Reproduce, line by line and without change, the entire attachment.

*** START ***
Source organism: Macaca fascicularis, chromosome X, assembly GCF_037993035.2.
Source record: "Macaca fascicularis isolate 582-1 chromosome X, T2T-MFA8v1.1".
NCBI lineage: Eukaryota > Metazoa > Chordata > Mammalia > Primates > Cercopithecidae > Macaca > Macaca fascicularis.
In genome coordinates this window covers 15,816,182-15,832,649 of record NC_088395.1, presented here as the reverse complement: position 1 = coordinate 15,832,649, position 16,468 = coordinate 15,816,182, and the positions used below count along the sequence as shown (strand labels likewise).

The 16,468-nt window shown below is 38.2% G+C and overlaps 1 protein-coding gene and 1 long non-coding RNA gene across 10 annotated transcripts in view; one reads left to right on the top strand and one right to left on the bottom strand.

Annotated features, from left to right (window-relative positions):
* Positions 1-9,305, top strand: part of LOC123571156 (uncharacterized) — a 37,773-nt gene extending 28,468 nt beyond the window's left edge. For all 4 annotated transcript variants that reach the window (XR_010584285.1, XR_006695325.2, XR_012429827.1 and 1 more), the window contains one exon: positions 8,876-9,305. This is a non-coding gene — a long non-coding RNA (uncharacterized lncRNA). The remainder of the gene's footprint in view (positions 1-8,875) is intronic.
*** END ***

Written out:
Source organism: Macaca fascicularis, chromosome X, assembly GCF_037993035.2.
Source record: "Macaca fascicularis isolate 582-1 chromosome X, T2T-MFA8v1.1".
NCBI lineage: Eukaryota > Metazoa > Chordata > Mammalia > Primates > Cercopithecidae > Macaca > Macaca fascicularis.
In genome coordinates this window covers 15,816,182-15,832,649 of record NC_088395.1, presented here as the reverse complement: position 1 = coordinate 15,832,649, position 16,468 = coordinate 15,816,182, and the positions used below count along the sequence as shown (strand labels likewise).

The 16,468-nt window shown below is 38.2% G+C and overlaps 1 protein-coding gene and 1 long non-coding RNA gene across 10 annotated transcripts in view; one reads left to right on the top strand and one right to left on the bottom strand.

Annotated features, from left to right (window-relative positions):
* Positions 1-9,305, top strand: part of LOC123571156 (uncharacterized) — a 37,773-nt gene extending 28,468 nt beyond the window's left edge. For all 4 annotated transcript variants that reach the window (XR_010584285.1, XR_006695325.2, XR_012429827.1 and 1 more), the window contains one exon: positions 8,876-9,305. This is a non-coding gene — a long non-coding RNA (uncharacterized lncRNA). The remainder of the gene's footprint in view (positions 1-8,875) is intronic.